As Donald Trump appeared to try and court African-American voters in Cleveland today at a town hall taped by Fox News, he expressed support for establishing the policing policy of "stop-and-frisk" on a national level.
When asked by an audience member how he would stop violence in the black community, Trump responded, "I would do stop-and-frisk. I think you have to. We did it in New York, it worked incredibly well and you have to be proactive and, you know, you really help people sort of change their mind automatically."
He added, "New York City was incredible, the way that worked, so I think that could be one step you could do."
The policy, which allows police officers to stop a pedestrian regardless of whether they believe a crime has been committed, has been extremely controversial within communities of color and has been the subject of several legal challenges on the basis of profiling and discrimination.
Trump has expressed his support for the policy in the past and has, as of late, been an ardent supporter of profiling in regards to immigration, believing it to be a helpful tactic in stopping terror. Trump has also drawn the ire of some African-Americans in painting a grim portrait of black poverty.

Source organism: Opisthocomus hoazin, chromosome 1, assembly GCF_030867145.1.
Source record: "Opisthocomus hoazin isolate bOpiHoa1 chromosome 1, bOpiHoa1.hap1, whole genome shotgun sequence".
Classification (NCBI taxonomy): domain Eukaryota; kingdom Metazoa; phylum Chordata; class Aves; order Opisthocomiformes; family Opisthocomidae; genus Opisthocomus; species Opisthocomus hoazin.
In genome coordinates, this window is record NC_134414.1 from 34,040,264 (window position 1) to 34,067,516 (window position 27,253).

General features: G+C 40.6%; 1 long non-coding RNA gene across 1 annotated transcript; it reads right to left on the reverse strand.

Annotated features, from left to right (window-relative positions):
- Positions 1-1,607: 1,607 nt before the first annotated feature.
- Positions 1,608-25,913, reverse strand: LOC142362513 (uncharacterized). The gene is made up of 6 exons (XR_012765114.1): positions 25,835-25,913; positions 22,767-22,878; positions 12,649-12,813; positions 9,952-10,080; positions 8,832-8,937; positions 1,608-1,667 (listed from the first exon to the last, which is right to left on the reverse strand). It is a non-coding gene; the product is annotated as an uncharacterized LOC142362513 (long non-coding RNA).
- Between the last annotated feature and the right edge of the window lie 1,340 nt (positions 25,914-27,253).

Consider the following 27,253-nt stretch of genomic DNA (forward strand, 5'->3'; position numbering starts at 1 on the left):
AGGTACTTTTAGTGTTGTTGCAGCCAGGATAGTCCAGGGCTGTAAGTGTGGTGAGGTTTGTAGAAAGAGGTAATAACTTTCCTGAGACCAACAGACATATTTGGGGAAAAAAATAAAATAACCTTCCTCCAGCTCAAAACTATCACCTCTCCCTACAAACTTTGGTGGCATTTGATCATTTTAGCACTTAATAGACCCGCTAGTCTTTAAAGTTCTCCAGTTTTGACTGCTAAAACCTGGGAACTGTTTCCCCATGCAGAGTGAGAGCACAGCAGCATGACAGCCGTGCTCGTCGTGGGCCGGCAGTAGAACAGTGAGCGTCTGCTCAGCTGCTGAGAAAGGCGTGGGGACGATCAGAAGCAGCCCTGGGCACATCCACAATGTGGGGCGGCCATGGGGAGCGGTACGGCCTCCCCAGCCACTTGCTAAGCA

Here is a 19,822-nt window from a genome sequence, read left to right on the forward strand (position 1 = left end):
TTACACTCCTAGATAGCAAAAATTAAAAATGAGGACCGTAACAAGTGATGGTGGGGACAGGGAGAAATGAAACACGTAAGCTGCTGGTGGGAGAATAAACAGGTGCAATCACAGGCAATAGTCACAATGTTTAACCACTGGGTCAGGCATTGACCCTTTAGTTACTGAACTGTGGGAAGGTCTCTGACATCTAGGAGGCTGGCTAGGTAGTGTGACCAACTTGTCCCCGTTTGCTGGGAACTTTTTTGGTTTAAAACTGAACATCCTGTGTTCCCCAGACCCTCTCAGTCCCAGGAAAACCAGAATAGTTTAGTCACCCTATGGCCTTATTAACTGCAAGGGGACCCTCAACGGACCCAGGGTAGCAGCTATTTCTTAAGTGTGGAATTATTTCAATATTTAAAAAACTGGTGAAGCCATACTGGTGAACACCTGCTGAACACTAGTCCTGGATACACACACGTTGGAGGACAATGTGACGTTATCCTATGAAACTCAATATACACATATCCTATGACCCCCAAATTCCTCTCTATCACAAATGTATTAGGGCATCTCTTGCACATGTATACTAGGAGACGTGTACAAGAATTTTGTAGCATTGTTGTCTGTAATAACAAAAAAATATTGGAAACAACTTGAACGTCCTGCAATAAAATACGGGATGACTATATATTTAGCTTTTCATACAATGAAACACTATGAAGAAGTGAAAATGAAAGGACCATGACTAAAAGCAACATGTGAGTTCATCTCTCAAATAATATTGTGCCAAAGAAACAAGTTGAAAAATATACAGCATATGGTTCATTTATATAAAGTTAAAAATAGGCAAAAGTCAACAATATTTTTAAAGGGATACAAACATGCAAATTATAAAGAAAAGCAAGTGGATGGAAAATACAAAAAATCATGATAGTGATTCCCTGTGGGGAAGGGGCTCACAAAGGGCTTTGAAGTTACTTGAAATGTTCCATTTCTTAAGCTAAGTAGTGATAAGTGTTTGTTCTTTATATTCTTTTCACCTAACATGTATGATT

On Tuesday night, Trump said, "Our African-American communities are absolutely in the worst shape that they've ever been in before, ever, ever, ever," seeming to not take into account slavery, institutional segregation, or the violence that occurred in the 1960s as black Americans fought for voting rights.
Donald Trump Calls for Nationwide 'Stop-and-Frisk' Policy